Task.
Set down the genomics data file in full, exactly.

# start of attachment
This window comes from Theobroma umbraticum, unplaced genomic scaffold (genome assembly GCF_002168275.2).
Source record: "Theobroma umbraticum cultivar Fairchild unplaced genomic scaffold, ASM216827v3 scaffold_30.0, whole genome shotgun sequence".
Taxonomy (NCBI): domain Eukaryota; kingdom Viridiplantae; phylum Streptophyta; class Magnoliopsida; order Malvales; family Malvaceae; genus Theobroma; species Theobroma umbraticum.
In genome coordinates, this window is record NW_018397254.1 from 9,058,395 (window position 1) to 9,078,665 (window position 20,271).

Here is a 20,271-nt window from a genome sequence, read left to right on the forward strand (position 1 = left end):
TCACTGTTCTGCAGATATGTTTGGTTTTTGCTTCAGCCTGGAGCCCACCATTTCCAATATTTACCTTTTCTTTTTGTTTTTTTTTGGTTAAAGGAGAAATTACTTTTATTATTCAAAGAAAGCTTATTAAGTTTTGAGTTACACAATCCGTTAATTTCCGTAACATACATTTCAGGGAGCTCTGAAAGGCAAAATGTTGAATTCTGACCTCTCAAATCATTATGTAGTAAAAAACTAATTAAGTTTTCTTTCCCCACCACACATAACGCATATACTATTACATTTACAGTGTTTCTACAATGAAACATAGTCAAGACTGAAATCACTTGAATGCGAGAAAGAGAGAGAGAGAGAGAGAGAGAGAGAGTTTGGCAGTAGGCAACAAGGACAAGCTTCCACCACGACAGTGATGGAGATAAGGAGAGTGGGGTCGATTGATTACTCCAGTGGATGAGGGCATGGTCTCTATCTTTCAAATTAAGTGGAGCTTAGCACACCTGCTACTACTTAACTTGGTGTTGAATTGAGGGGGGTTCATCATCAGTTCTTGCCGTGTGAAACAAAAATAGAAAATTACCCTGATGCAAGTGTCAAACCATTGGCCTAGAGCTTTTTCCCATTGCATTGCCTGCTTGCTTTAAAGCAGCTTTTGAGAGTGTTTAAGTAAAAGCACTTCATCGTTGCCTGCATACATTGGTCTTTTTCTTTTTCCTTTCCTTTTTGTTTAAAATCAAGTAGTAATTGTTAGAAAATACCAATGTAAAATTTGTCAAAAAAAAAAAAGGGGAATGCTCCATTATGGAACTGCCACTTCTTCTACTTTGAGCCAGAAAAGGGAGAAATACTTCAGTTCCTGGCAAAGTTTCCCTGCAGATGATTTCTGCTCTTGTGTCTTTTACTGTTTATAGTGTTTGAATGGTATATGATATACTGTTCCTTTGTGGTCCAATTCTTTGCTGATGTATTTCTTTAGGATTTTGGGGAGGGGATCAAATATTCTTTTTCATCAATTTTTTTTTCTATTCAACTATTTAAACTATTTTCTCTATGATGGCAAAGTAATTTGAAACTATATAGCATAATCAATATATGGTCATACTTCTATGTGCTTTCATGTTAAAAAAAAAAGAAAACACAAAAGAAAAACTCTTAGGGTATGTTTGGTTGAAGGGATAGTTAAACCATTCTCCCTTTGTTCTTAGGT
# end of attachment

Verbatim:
This window comes from Theobroma umbraticum, unplaced genomic scaffold (genome assembly GCF_002168275.2).
Source record: "Theobroma umbraticum cultivar Fairchild unplaced genomic scaffold, ASM216827v3 scaffold_30.0, whole genome shotgun sequence".
Taxonomy (NCBI): domain Eukaryota; kingdom Viridiplantae; phylum Streptophyta; class Magnoliopsida; order Malvales; family Malvaceae; genus Theobroma; species Theobroma umbraticum.
In genome coordinates, this window is record NW_018397254.1 from 9,058,395 (window position 1) to 9,078,665 (window position 20,271).

Here is a 20,271-nt window from a genome sequence, read left to right on the forward strand (position 1 = left end):
TCACTGTTCTGCAGATATGTTTGGTTTTTGCTTCAGCCTGGAGCCCACCATTTCCAATATTTACCTTTTCTTTTTGTTTTTTTTTGGTTAAAGGAGAAATTACTTTTATTATTCAAAGAAAGCTTATTAAGTTTTGAGTTACACAATCCGTTAATTTCCGTAACATACATTTCAGGGAGCTCTGAAAGGCAAAATGTTGAATTCTGACCTCTCAAATCATTATGTAGTAAAAAACTAATTAAGTTTTCTTTCCCCACCACACATAACGCATATACTATTACATTTACAGTGTTTCTACAATGAAACATAGTCAAGACTGAAATCACTTGAATGCGAGAAAGAGAGAGAGAGAGAGAGAGAGAGAGAGTTTGGCAGTAGGCAACAAGGACAAGCTTCCACCACGACAGTGATGGAGATAAGGAGAGTGGGGTCGATTGATTACTCCAGTGGATGAGGGCATGGTCTCTATCTTTCAAATTAAGTGGAGCTTAGCACACCTGCTACTACTTAACTTGGTGTTGAATTGAGGGGGGTTCATCATCAGTTCTTGCCGTGTGAAACAAAAATAGAAAATTACCCTGATGCAAGTGTCAAACCATTGGCCTAGAGCTTTTTCCCATTGCATTGCCTGCTTGCTTTAAAGCAGCTTTTGAGAGTGTTTAAGTAAAAGCACTTCATCGTTGCCTGCATACATTGGTCTTTTTCTTTTTCCTTTCCTTTTTGTTTAAAATCAAGTAGTAATTGTTAGAAAATACCAATGTAAAATTTGTCAAAAAAAAAAAAGGGGAATGCTCCATTATGGAACTGCCACTTCTTCTACTTTGAGCCAGAAAAGGGAGAAATACTTCAGTTCCTGGCAAAGTTTCCCTGCAGATGATTTCTGCTCTTGTGTCTTTTACTGTTTATAGTGTTTGAATGGTATATGATATACTGTTCCTTTGTGGTCCAATTCTTTGCTGATGTATTTCTTTAGGATTTTGGGGAGGGGATCAAATATTCTTTTTCATCAATTTTTTTTTCTATTCAACTATTTAAACTATTTTCTCTATGATGGCAAAGTAATTTGAAACTATATAGCATAATCAATATATGGTCATACTTCTATGTGCTTTCATGTTAAAAAAAAAAGAAAACACAAAAGAAAAACTCTTAGGGTATGTTTGGTTGAAGGGATAGTTAAACCATTCTCCCTTTGTTCTTAGGT